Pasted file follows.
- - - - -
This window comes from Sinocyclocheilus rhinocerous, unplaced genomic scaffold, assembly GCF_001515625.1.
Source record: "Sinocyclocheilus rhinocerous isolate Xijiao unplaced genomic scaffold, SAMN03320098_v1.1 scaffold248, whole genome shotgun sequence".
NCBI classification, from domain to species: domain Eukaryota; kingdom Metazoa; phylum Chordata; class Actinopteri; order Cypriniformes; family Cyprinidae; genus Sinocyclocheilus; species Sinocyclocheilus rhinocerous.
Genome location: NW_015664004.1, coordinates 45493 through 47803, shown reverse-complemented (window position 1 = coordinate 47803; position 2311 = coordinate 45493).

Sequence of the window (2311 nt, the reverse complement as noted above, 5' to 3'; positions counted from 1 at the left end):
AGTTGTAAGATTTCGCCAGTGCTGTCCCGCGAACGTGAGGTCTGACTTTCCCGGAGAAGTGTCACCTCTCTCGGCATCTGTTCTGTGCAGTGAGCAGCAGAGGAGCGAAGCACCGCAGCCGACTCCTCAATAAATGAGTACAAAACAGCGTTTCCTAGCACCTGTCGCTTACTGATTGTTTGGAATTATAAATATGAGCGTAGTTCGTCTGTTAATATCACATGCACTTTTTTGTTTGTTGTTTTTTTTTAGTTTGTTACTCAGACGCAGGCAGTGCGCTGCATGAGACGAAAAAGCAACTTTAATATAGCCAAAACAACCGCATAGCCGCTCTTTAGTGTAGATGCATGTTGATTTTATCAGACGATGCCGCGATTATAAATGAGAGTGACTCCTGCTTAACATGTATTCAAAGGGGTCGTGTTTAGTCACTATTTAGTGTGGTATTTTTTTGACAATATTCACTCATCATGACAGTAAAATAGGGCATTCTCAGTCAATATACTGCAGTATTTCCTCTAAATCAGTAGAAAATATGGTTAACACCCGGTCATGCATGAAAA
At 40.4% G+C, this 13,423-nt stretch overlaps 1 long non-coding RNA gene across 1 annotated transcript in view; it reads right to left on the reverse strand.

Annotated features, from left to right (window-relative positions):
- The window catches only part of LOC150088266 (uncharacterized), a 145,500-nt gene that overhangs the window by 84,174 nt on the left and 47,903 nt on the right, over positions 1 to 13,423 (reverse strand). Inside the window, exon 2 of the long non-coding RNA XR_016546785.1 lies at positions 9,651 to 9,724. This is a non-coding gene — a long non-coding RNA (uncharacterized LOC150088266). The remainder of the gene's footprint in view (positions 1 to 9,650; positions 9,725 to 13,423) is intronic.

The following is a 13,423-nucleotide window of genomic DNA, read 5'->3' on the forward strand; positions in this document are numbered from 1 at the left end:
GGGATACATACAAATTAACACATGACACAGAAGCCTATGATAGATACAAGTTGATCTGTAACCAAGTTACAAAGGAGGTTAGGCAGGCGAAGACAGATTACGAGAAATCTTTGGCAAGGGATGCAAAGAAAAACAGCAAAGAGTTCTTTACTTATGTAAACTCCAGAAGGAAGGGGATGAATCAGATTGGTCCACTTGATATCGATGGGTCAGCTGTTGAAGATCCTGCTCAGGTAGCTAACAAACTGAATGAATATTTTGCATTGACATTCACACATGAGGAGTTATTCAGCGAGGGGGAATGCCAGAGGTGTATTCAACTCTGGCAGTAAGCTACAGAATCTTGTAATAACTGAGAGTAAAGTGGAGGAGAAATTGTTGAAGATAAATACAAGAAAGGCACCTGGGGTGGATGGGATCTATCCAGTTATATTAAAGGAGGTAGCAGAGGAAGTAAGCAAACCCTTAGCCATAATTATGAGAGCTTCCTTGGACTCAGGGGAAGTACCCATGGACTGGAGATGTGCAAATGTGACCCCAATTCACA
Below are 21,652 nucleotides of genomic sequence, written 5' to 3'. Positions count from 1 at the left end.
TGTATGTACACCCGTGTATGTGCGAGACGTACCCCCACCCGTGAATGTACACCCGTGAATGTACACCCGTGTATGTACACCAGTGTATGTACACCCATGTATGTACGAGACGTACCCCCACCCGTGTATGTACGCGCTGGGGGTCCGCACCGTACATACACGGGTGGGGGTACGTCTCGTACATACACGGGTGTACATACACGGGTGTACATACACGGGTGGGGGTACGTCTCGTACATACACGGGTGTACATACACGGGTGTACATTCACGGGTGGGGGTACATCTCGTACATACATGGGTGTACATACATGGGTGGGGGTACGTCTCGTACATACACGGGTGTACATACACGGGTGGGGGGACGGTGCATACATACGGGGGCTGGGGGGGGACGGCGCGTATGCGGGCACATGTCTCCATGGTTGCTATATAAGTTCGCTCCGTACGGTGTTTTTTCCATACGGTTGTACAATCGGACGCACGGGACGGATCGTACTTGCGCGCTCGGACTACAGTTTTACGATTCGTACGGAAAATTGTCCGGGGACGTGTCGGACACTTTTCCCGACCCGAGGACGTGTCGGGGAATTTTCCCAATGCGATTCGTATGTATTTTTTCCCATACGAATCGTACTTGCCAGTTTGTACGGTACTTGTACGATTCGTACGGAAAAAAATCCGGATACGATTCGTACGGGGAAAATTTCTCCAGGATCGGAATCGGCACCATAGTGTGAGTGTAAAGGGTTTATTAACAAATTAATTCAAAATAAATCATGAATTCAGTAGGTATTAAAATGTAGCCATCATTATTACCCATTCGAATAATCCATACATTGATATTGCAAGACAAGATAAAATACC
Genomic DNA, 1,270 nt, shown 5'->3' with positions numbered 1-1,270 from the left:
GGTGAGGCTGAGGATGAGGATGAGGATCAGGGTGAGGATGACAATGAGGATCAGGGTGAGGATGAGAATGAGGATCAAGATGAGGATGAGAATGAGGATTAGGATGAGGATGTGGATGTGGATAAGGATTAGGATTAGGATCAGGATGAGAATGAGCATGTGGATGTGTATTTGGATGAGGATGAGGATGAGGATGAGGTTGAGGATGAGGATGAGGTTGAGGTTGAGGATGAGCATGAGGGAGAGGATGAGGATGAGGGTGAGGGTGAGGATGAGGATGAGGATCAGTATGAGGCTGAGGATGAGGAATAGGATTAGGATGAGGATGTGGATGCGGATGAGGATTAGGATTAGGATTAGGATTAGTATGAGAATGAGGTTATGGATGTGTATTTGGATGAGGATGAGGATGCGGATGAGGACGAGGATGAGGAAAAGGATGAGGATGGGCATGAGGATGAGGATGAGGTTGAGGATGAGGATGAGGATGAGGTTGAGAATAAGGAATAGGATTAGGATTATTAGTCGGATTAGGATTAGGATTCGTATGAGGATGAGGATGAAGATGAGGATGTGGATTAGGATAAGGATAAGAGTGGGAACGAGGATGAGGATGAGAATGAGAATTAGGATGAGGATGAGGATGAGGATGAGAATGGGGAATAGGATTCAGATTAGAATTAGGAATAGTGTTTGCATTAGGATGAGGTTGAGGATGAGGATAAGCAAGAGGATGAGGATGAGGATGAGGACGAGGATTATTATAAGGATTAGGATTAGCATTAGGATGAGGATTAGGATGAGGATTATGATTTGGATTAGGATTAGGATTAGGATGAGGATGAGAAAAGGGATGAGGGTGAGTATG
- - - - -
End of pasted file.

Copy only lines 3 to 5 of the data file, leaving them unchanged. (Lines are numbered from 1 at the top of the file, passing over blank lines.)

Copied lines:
NCBI classification, from domain to species: domain Eukaryota; kingdom Metazoa; phylum Chordata; class Actinopteri; order Cypriniformes; family Cyprinidae; genus Sinocyclocheilus; species Sinocyclocheilus rhinocerous.
Genome location: NW_015664004.1, coordinates 45493 through 47803, shown reverse-complemented (window position 1 = coordinate 47803; position 2311 = coordinate 45493).

Sequence of the window (2311 nt, the reverse complement as noted above, 5' to 3'; positions counted from 1 at the left end):